GN: Your Indiegogo campaign made just over $13,000 – what kind of a difference did that amount of money make when you were starting season 2? What did it mean to you that you didn’t meet your full goal for fundraising?

MK: The $13k from the Indiegogo campaign was a tremendous help.  There is no way we could have done what we did this time around without the gracious support of so many friends, family, and even strangers.  We set our goal fairly high, but were still able to accomplish what needed to get done.  We did, however, have to scrap an episode due to lack of funds, but with the money we did have, we were able to have a wonderful crew and better equipment to get what we needed.  A little more time for production would have been great (we shot 5 episodes in 7 days) and the extra money would have helped us with a few more days of production.  But, we are grateful that we had money this time around to really up the production value.

GN: Headshots is about struggling actors in LA, and Todd and Mike are actors in LA, how many of the stories in the show come directly from the personal experiences of the team?

MK: We have all worked in the film business in various capacities for quite a while and have witnessed lots of funny scenarios.  That being said, I think a lot of what you see is based on things that could have happened rather than things that have actually happened.  However, the acting biz can be quite degrading and we’ve been privy to many whacky things — we just took them to the next level and used more of a “what if” situation when coming up with the ideas.  Imagination is key.

GN: What can fans expect from season 2 of Headshots?

MK: Season 2 is different in many ways from season 1.  We have more locations, more in-depth character development, and bigger stories.  There are some pretty weird elements that we brought in (Todd’s wig plays a big role in this season) and the tone is a little bit darker than that of Season 1.  Fans, however, can still expect laughs, surprises, fun storylines, and lots of good jokes.  I’m sure we’ll offend a bunch of people, too.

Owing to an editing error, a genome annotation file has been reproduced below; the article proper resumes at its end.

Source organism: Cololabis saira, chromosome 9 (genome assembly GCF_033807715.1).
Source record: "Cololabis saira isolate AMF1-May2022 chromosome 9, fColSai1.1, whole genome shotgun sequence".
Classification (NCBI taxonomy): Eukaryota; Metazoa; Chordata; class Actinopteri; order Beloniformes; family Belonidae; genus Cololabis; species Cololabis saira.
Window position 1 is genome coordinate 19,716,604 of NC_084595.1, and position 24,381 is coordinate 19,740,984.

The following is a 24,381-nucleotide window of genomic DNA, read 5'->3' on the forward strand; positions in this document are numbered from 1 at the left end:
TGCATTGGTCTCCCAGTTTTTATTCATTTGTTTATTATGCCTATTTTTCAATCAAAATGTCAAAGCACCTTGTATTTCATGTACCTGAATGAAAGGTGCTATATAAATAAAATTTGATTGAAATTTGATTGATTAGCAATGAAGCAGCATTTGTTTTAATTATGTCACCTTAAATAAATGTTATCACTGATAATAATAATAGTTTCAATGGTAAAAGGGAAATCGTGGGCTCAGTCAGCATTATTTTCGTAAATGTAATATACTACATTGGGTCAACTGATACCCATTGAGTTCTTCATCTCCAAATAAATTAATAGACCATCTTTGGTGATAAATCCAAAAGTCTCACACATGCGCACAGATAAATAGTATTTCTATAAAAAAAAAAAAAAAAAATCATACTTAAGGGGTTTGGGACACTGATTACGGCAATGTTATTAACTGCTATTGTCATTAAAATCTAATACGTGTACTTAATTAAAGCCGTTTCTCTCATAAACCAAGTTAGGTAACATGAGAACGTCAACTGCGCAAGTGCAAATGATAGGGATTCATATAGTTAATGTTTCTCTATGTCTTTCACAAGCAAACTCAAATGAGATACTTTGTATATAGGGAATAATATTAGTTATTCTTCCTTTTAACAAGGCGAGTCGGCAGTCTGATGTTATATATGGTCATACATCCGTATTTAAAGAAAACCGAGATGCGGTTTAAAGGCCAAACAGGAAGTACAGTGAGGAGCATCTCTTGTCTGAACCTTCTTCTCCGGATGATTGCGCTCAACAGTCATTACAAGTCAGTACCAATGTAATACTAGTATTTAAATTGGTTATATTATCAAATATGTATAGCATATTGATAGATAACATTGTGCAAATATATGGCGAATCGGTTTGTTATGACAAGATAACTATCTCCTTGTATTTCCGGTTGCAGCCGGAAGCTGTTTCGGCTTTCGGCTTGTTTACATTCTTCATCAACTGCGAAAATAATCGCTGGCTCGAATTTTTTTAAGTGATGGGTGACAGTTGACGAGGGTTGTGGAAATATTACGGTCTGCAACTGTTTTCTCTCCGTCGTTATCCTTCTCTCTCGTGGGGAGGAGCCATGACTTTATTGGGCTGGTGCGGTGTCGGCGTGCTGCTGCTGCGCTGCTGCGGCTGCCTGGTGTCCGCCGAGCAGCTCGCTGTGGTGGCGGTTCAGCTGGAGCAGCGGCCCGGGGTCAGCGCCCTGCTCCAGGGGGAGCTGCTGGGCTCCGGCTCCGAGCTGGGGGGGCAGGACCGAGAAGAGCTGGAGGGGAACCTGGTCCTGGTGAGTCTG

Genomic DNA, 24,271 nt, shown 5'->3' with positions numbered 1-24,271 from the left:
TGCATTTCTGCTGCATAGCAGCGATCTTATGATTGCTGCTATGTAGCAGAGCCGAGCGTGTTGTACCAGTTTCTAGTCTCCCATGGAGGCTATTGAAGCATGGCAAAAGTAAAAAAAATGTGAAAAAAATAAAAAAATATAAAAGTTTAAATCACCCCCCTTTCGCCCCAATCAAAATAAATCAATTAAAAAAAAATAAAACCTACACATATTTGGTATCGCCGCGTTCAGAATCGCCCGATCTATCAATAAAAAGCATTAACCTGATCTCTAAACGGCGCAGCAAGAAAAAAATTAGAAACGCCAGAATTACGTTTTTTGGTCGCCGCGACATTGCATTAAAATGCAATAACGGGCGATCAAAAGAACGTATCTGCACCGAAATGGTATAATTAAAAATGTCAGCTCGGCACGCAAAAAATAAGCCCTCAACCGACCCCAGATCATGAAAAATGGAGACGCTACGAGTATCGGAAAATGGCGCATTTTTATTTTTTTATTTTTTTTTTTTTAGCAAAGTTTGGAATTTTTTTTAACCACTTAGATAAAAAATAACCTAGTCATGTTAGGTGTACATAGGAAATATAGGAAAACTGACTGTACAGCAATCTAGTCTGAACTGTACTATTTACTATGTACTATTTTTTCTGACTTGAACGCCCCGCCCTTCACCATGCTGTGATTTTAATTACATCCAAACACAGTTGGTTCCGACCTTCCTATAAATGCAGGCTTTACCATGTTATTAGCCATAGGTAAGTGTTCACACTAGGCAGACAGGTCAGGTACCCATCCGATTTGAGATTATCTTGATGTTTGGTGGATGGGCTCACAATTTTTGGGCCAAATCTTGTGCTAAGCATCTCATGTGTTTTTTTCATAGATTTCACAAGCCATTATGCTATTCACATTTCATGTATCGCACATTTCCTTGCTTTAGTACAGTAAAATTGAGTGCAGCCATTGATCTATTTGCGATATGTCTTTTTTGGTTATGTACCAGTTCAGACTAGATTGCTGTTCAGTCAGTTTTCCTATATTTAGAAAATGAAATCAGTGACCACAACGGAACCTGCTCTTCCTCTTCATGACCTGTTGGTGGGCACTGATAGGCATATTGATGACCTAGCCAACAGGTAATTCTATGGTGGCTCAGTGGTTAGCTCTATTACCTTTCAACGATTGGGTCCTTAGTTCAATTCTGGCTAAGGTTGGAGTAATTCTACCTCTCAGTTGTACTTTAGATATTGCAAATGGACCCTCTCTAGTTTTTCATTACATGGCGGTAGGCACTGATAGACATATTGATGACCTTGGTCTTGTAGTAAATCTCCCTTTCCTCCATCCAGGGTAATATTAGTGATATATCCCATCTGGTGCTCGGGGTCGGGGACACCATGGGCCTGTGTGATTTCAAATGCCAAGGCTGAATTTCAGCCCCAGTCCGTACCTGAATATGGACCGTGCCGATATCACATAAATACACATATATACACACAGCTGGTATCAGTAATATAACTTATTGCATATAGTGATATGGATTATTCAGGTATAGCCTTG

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GN: You mentioned on your Indiegogo campaign that you were planning a lot of new characters for the show, what was the casting process like for season 2?

MK: Casting for Season 2 was fun.  We basically had one really long day in a theater where we brought in lots of people for the various roles.  We played around a lot and improvised with the wonderful actors who auditioned.  A lot of the parts, however, were written for specific actors who we already knew.  So, some of the roles didn’t really involve any “casting” aside from a phone call or text message.  We did have some trouble with finding some actors for one of our episodes, though, and ended up casting 4 roles the night before the shoot.  As horrendous as that could have turned out, though, we were really thrilled with the performances of the actors (in every episode).

GN: Obviously we don’t want to spoil the new season, but are there any moments from the upcoming episodes you are particularly looking forward to releasing?

MK: The wig is just awesome in this season.  We’re all excited to see what people think of that.  There’s also a truly breathtaking secret handshake that occurs in episode 1 which may or may not make our parents disown us.

After what they managed in their first run with no money, I’ll definitely be checking out the new, funded, 5-episode season when it comes out at the beginning of August. New episodes can be found on YouTube or Headshots’ shiny new website here.